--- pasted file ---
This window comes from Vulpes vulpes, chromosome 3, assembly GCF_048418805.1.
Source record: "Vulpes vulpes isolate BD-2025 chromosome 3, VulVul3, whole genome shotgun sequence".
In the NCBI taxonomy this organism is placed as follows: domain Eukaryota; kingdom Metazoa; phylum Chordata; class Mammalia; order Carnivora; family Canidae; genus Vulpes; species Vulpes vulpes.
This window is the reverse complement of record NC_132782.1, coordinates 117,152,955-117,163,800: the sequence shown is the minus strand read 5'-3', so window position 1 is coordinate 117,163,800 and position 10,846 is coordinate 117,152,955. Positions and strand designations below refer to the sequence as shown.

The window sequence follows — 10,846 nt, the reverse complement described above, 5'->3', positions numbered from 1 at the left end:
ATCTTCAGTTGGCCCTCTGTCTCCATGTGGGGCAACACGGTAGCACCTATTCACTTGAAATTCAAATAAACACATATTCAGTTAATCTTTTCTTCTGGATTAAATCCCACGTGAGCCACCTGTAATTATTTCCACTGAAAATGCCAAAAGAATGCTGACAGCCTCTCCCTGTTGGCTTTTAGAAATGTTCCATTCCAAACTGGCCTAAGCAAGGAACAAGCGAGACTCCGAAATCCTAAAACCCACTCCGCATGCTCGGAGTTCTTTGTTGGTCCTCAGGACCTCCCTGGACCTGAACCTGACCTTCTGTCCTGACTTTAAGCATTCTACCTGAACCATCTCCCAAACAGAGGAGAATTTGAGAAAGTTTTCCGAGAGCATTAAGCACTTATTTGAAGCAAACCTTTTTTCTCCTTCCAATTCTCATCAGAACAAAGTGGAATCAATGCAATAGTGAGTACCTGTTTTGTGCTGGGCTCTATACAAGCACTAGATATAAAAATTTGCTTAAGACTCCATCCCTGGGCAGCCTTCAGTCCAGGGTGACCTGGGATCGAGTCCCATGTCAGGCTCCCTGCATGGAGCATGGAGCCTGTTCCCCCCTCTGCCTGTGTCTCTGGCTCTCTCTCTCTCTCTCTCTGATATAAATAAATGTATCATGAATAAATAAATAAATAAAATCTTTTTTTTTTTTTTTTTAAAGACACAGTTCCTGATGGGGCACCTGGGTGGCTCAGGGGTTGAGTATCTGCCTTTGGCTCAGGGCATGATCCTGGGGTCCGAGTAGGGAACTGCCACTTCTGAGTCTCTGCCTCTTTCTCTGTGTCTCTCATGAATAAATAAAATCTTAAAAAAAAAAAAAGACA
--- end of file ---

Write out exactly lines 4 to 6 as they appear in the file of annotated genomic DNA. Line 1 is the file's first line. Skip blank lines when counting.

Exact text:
This window is the reverse complement of record NC_132782.1, coordinates 117,152,955-117,163,800: the sequence shown is the minus strand read 5'-3', so window position 1 is coordinate 117,163,800 and position 10,846 is coordinate 117,152,955. Positions and strand designations below refer to the sequence as shown.

The window sequence follows — 10,846 nt, the reverse complement described above, 5'->3', positions numbered from 1 at the left end:
ATCTTCAGTTGGCCCTCTGTCTCCATGTGGGGCAACACGGTAGCACCTATTCACTTGAAATTCAAATAAACACATATTCAGTTAATCTTTTCTTCTGGATTAAATCCCACGTGAGCCACCTGTAATTATTTCCACTGAAAATGCCAAAAGAATGCTGACAGCCTCTCCCTGTTGGCTTTTAGAAATGTTCCATTCCAAACTGGCCTAAGCAAGGAACAAGCGAGACTCCGAAATCCTAAAACCCACTCCGCATGCTCGGAGTTCTTTGTTGGTCCTCAGGACCTCCCTGGACCTGAACCTGACCTTCTGTCCTGACTTTAAGCATTCTACCTGAACCATCTCCCAAACAGAGGAGAATTTGAGAAAGTTTTCCGAGAGCATTAAGCACTTATTTGAAGCAAACCTTTTTTCTCCTTCCAATTCTCATCAGAACAAAGTGGAATCAATGCAATAGTGAGTACCTGTTTTGTGCTGGGCTCTATACAAGCACTAGATATAAAAATTTGCTTAAGACTCCATCCCTGGGCAGCCTTCAGTCCAGGGTGACCTGGGATCGAGTCCCATGTCAGGCTCCCTGCATGGAGCATGGAGCCTGTTCCCCCCTCTGCCTGTGTCTCTGGCTCTCTCTCTCTCTCTCTCTGATATAAATAAATGTATCATGAATAAATAAATAAATAAAATCTTTTTTTTTTTTTTTTTAAAGACACAGTTCCTGATGGGGCACCTGGGTGGCTCAGGGGTTGAGTATCTGCCTTTGGCTCAGGGCATGATCCTGGGGTCCGAGTAGGGAACTGCCACTTCTGAGTCTCTGCCTCTTTCTCTGTGTCTCTCATGAATAAATAAAATCTTAAAAAAAAAAAAAGACA